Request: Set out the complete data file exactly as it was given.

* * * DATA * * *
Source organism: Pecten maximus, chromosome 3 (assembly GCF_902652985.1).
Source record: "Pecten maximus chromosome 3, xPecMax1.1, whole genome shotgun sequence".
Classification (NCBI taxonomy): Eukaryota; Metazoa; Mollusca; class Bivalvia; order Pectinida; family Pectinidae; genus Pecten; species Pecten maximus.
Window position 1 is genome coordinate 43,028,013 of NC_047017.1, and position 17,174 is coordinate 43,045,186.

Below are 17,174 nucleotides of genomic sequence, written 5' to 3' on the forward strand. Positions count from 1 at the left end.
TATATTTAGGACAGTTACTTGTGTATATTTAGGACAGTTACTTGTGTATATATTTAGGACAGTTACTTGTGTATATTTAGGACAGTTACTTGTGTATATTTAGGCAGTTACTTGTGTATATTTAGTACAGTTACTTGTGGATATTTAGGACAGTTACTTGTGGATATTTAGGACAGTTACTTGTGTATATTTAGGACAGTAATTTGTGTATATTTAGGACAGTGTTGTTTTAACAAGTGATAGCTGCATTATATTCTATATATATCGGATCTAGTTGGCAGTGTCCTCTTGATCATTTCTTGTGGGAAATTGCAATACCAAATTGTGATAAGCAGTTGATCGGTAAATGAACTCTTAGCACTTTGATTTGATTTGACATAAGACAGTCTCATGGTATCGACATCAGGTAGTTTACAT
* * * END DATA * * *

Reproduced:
Source organism: Pecten maximus, chromosome 3 (assembly GCF_902652985.1).
Source record: "Pecten maximus chromosome 3, xPecMax1.1, whole genome shotgun sequence".
Classification (NCBI taxonomy): Eukaryota; Metazoa; Mollusca; class Bivalvia; order Pectinida; family Pectinidae; genus Pecten; species Pecten maximus.
Window position 1 is genome coordinate 43,028,013 of NC_047017.1, and position 17,174 is coordinate 43,045,186.

Below are 17,174 nucleotides of genomic sequence, written 5' to 3' on the forward strand. Positions count from 1 at the left end.
TATATTTAGGACAGTTACTTGTGTATATTTAGGACAGTTACTTGTGTATATATTTAGGACAGTTACTTGTGTATATTTAGGACAGTTACTTGTGTATATTTAGGCAGTTACTTGTGTATATTTAGTACAGTTACTTGTGGATATTTAGGACAGTTACTTGTGGATATTTAGGACAGTTACTTGTGTATATTTAGGACAGTAATTTGTGTATATTTAGGACAGTGTTGTTTTAACAAGTGATAGCTGCATTATATTCTATATATATCGGATCTAGTTGGCAGTGTCCTCTTGATCATTTCTTGTGGGAAATTGCAATACCAAATTGTGATAAGCAGTTGATCGGTAAATGAACTCTTAGCACTTTGATTTGATTTGACATAAGACAGTCTCATGGTATCGACATCAGGTAGTTTACAT